Help Clients Establish Successful Weight-Loss Goals

When clients ask, "What is my ideal weight?" it's important to understand the meaning of the question.

"Thanks for referring your personal training client to me," your friend, a registered dietician, says. "Our session went well, but she started out by asking my least favorite question: 'What is my ideal weight?' I always want to answer this question by telling people, especially overweight people, to forget about ideal weight! You'll probably never get there anyway, so why set yourself up for disappointment? Of course, that's not what they want to hear, and they always believe that, for them, it will be different. So I took her through my weight-loss goal-setting routine, and I think she felt a little disappointed that I didn't promise her fast, effortless weight loss. Hopefully, the more realistic goals that we set together will help her feel more successful in the end, and to focus more on lifestyle than weight."

What is ideal weight?

For years, fitness professionals and nutritionists used the term "ideal weight" to refer to the weight that a person should weigh, were they to have good body composition. The term is problematic in several ways.

First, what exactly is "good" body composition? A body composition that tends to be associated with good health? Good looks? Body composition certainly varies widely as a function of body type, genetics and many other factors. Picking a "good" number for body composition is difficult. If you estimate body composition, you probably give your clients a range of values that are considered normal, or healthful, rather than one number.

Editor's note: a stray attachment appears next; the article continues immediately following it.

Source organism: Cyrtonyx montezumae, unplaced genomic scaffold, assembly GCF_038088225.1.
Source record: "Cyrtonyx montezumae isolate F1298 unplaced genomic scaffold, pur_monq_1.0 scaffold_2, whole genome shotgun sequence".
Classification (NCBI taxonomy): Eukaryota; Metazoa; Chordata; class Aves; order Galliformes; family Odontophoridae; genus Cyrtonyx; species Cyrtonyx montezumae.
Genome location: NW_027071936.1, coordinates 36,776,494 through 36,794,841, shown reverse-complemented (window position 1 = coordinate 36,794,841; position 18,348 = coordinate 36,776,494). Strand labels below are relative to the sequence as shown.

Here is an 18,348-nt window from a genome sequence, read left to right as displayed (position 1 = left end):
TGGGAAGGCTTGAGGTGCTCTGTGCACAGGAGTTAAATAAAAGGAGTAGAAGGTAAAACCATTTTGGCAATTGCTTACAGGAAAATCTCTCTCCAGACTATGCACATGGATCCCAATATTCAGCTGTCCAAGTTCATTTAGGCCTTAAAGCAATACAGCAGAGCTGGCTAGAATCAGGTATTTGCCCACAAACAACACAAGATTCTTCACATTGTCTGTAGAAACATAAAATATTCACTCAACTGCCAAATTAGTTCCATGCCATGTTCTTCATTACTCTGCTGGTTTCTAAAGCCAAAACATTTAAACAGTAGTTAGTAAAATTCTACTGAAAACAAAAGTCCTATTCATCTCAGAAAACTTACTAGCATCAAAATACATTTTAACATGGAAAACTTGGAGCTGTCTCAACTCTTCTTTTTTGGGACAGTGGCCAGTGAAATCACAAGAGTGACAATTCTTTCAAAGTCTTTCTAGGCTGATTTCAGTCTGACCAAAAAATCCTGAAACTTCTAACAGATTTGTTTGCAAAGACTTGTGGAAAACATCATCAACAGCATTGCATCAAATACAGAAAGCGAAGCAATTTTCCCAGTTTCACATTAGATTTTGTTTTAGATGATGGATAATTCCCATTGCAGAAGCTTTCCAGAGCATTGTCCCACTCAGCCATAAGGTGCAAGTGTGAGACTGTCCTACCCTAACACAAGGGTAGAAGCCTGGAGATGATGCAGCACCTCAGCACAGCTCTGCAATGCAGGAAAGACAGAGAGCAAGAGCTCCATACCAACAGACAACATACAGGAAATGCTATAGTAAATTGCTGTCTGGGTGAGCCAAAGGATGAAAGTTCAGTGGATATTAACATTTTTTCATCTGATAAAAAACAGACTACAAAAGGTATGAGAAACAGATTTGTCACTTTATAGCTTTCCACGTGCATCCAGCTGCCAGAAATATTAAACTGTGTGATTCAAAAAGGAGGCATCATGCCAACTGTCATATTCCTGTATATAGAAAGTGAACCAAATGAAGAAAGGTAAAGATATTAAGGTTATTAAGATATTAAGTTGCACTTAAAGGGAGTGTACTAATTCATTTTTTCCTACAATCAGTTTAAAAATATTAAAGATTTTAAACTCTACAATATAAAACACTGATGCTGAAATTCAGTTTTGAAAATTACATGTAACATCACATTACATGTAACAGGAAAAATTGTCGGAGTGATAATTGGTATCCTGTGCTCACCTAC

Similarly, it is difficult to pick one number to represent the best weight for a person. Weight depends to some degree on body composition. Since most body composition measures are estimates, even these values are somewhat inaccurate. So even if you know your client's body composition, the error of measurement makes it difficult to calculate one number that would represent a "best" weight.

When thinking about ideal weight, we must also ask, ideal for what? Ideal weight for a sprinter has a different meaning from ideal weight for a hockey goalkeeper. The word "ideal" also gets us into trouble because many people believe that an ideal weight is a low weight, given current ideas regarding what sort of physique is considered attractive.

Should we use the term "normal" weight, instead of "ideal" weight? This is not helpful, either, as norms have become increasingly heavy. Indeed, in the U.S., "normal" is overweight, at least according to weight-for-height measures such as body mass index.

Successful weight-loss goals

When clients ask, "What is my ideal weight?" it's important to understand the meaning of the question. Sometimes they are asking, "Is my weight OK?" Clients who are not particularly overweight may just want to be reassured that their weight is not the issue, but that regular exercise is.

Overweight clients may ask this question seeking your advice on setting a weight-loss goal. Setting weight-loss goals is a tricky business, because most overweight people never reach them, and become so discouraged they quit exercising and eating well. Researchers believe the best strategy is to encourage overweight clients to set realistic goals, rather than try to achieve unrealistic textbook weight.

Studies have found that people who lose just 5 to 10 percent of their body weight experience improvements in many health variables, including blood pressure, blood sugar levels and measures of blood lipids. This amount of weight loss is also more likely to be achieved and maintained (the important and most difficult part!) by your clients. While your clients may come in with hopes of losing 25 percent or more of their body weight, encourage them to think more realistically, and to focus on lifestyle change rather than on dramatic, and unrealistic, weight loss.


1.Foster, G.D., T.A. Wadden, R.A. Vogt and G. Brewer. What is a reasonable weight loss? Patient's expectations and evaluations of obesity treatment outcomes. Journal of Consulting and Clinical Psychology 65: 79-85, 1997.

2.Thompson, J., and M. Manore. Nutrition: An Applied Approach. Benjamin Cummings: San Francisco, Calif., 2005.

3.Yes, but is weight loss the be-all and the end-all? Tufts University Health & Nutrition Letter 22:5: 1, 4-5, July 2004.

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